How can I extract individual files from a backup created with TWRP? I’ve come across this answer, which is about extracting an APK from the system partition. However, I want to extract files from /data, which gets split across several files in the backup.


cat data.ext4.win??? | tar xvfi -

What this does is concatenate each file matching the pattern data.ext4.win??? and then pipe the concatenated files to tar for extraction. the - as the filename tells tar to extract from stdin. The i option ignores zero blocks which will be in between each archive file concatenated.

In this example I used the ext4 formatted data partition. Change data.ext4 to match the partition you are extracting.

Edited to reflect davidgo's comment.

31-Jan-2020 Edited to reflect Code Bling's comments.

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    Really cool solution. I used a slightly refined version of this command to ignore the sha1 files - "cat data.ext4.win00? | tar -xv" – davidgo Aug 8 '18 at 8:38
  • This doesn't seem to work for me - it seems these are not standard tar files. i get errors tar: Removing leading /' from member names` and tar: Malformed extended header: missing equal sign. – JonasCz - Reinstate Monica Dec 21 '18 at 19:03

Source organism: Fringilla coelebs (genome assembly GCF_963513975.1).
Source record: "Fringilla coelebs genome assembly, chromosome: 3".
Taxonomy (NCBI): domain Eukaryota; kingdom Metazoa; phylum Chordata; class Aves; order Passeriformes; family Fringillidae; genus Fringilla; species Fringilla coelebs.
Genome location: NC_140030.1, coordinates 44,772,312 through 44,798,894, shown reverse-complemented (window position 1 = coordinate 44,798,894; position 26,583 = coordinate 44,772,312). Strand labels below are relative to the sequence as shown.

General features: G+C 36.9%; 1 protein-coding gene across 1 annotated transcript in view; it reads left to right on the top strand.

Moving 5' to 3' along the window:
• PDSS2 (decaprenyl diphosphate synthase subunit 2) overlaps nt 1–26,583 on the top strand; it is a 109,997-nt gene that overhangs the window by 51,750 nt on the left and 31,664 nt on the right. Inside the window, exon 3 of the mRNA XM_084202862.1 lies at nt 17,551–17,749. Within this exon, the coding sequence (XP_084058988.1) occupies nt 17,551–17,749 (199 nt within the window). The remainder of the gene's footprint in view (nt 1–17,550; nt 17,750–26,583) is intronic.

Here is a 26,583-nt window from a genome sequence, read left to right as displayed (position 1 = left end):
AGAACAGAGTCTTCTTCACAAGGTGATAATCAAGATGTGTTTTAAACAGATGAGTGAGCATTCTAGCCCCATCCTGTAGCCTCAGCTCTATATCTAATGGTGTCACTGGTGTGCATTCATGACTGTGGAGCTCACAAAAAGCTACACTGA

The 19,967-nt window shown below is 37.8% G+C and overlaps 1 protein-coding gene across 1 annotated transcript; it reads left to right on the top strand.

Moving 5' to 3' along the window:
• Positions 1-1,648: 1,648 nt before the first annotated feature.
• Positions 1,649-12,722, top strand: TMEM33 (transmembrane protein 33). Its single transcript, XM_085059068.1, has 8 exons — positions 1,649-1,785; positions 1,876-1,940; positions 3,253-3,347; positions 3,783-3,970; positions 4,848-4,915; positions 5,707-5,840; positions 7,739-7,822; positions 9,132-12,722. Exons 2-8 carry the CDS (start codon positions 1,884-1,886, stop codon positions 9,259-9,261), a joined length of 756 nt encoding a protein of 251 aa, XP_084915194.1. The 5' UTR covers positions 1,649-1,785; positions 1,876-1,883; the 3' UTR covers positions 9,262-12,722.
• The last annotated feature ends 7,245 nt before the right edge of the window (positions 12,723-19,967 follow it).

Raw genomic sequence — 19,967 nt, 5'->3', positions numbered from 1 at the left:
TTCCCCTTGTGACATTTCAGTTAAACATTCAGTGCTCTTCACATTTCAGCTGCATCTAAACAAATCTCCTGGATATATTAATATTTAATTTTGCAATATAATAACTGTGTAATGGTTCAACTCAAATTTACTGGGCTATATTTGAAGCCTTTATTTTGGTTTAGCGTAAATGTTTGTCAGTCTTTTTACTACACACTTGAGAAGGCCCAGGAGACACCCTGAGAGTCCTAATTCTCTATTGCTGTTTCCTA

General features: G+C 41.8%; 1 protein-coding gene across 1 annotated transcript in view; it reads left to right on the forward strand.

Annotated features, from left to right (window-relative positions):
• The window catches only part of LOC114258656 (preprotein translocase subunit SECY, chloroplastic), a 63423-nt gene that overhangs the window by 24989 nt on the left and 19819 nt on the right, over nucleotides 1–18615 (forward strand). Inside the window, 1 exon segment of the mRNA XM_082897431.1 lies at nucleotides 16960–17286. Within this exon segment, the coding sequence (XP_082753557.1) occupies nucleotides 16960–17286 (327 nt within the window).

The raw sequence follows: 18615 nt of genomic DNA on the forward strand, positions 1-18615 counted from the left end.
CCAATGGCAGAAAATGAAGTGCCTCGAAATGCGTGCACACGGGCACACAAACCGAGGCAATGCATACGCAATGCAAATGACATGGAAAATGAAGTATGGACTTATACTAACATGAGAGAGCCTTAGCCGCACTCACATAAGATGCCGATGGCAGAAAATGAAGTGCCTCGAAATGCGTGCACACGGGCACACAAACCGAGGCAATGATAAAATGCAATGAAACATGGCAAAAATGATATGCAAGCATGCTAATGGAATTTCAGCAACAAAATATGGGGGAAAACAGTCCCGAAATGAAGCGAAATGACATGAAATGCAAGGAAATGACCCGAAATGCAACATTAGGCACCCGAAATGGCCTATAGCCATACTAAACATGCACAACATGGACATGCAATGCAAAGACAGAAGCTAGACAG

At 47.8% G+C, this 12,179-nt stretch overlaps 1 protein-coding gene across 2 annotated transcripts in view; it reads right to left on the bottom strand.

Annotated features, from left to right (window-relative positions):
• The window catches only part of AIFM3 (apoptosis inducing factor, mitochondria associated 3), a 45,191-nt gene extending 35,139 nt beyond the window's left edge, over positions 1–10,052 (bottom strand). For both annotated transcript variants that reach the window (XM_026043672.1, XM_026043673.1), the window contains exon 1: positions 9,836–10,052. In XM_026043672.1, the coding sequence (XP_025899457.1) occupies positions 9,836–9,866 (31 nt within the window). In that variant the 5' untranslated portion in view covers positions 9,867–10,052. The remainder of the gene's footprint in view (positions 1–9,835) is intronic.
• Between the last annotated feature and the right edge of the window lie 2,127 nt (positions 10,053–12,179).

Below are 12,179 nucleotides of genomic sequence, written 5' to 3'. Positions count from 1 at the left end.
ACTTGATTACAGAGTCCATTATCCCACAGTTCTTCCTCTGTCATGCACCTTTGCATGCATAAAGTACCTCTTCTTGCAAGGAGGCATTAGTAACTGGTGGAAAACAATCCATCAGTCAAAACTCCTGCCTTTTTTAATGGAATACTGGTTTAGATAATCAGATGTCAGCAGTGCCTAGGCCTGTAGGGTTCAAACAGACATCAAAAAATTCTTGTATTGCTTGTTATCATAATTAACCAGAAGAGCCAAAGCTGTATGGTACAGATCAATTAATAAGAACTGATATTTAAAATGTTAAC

• It appears you ran into a bug with TWRP, more information here stosb.com/blog/recovering-data-from-a-corrupt-tar-archive – Johnathon Havens Dec 22 '18 at 2:14
  • Is it possible that these files may be piped to tar out of order using this command? – Codebling Aug 15 '19 at 21:56
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    @CodeBling, You are correct, will change the answer to reflect, I must have just been lucky the files I was looking for were in the 000 archive. – Johnathon Havens Feb 1 at 0:02

The files created by TWRP with a *.win or *.win??? extension are tar archives. If a partition gets split across multiple files, each is a tar archive in its own right. Simply rename each file, giving it a .tar extension, and open it in your favorite archive tool (Engrampa on Ubuntu MATE has worked well for this).

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    On Ubuntu opening them with double click errors: format not supported but I can extract them with tar -xvf And on Windows I can't extract them with 7-Zip unfortunately. – Shayan Aug 5 '19 at 21:05

Try BinWalk, it's a fast, easy to use tool for analyzing, reverse engineering, and extracting firmware images. and for more information take a look at this Quick-Start-Guide.

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Just extract it with winrar to a folder on desktop and that's it

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